Lorenzo Introna, principal consultant, Forrester, says the established automotive industry is struggling to maintain its position as the sector morphs into ecosystem-based mobility and customers’ expectations shift.
The challenges car makers face, given their size and structures, often inhibit the business agility needed to provide lasting customer value in an age of digital disruption. The focus was skewed toward the product experience and features, and defining greatness by “number of cars.”
Mobility as a driver for change has existed for more than ten years, but the increased competitiveness from new players has created new challenges for vehicle manufacturers and forced them to rethink their role. It has produced more service-orientated ideas such as car-sharing schemes, partnerships with ride-hailing services, and closer collaboration with urban planners.
Yet the focus is still on the “number of cars.” The recent merger of Mercedes-Benz car2go and BMW DriveNow highlights the need to increase fleet size to compete with new players: the main message I took away from the MQ! The Mobility Quotient 2018 Innovation Summit was that autonomous cars, smarter service offerings around cars, and better working together with urban planners would somehow manage the mobility expectations of the future. Considering that the physical format of mobility remains unchallenged — it still looks like a car — the future seems secure for manufacturers.
Shaping urban mobility
Dr Dieter Zetsche, chairman of the board of management of Daimler AG and head of Mercedes-Benz Cars, is quoted as saying the following after the merger of car2go and BMW DriveNow, “As pioneers in automotive engineering, we will not leave the task of shaping future urban mobility to others. There will be more people than ever before without a car who will still want to be extremely mobile.”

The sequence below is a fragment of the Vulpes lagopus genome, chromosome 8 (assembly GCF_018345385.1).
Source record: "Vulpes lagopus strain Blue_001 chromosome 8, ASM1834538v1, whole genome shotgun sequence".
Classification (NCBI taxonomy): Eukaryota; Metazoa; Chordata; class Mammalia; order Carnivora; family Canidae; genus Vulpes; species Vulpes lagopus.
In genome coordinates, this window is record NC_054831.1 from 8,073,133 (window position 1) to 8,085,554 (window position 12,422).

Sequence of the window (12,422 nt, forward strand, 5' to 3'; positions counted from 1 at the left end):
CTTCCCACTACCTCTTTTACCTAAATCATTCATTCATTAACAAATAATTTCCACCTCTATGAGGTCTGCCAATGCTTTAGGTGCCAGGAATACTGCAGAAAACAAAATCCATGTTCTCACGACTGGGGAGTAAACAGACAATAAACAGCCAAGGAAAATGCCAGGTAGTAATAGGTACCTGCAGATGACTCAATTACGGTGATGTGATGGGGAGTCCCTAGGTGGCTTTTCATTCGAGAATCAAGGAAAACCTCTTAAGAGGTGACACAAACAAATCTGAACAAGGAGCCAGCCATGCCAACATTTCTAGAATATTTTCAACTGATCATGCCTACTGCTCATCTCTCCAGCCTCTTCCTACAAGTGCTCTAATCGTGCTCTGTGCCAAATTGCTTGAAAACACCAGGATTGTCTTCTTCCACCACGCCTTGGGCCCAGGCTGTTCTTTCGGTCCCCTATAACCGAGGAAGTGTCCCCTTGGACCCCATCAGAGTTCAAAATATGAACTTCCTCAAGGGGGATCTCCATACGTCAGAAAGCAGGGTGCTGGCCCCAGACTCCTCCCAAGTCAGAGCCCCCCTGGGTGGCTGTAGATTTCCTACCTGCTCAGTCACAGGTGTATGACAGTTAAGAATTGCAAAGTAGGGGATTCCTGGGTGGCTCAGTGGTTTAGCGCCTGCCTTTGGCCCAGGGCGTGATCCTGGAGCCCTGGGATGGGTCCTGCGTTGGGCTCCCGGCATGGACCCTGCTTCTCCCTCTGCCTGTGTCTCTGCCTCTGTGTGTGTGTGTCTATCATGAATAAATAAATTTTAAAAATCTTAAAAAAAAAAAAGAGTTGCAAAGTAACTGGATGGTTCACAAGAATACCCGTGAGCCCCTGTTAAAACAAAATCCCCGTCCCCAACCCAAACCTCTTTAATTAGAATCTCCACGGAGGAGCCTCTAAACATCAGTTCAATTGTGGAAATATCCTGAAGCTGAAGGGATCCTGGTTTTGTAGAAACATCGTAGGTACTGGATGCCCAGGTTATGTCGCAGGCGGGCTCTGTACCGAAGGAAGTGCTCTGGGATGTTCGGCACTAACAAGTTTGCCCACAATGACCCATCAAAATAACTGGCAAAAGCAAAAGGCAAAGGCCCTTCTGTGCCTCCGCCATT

The desire of the OEMs to still define the terms of what mobility will be may make business sense, but mobility is more than just the car. Mobility is about convenience and empowerment, and it is a commodity to be used rather than something to be owned. Making mobility convenient will depend on how well companies work together and manage and share data within mobility ecosystems.
In February 2018, 15 technology companies (BlaBlaCar, Citymapper, Didi, Keolis, LimeBike, Lyft, Mobike, Motivate, Ofo, Ola, Scoot Networks, Transit, Uber, Via, and Zipcar) signed the Shared Mobility Principles for Livable Cities. Some of the objectives are to place people before technology, work together, move toward zero emissions and share data. Is it a coincidence that there are no automotive brands in this list? It seems the pioneers are not alone.
Data and the capability to manage and share it will be the differentiators in the future of mobility; managing the data from the first mile to the last mile will provide incredible insight and power. It will be the car manufacturers’ most significant challenge, and it will also challenge their position and influence in an industry that will probably become known as the “mobility industry.”
To remain relevant, vehicle makers must learn how to share and participate more proactively rather than building walls to protect itself, which will only isolate the manufacturers from the mobility industry, its data and customers. For vehicle makers, the following three areas are crucial.
Sustainability, the commoditisation of mobility, hyper-adoption, and more choice are changing the perception of and need for car ownership. More solutions for the first and last mile are connecting people to transport networks that make their commute more productive. Deloitte’s report on the future of mobility estimates that as much as 66% of new vehicle sales in urban areas will be shared by 2030.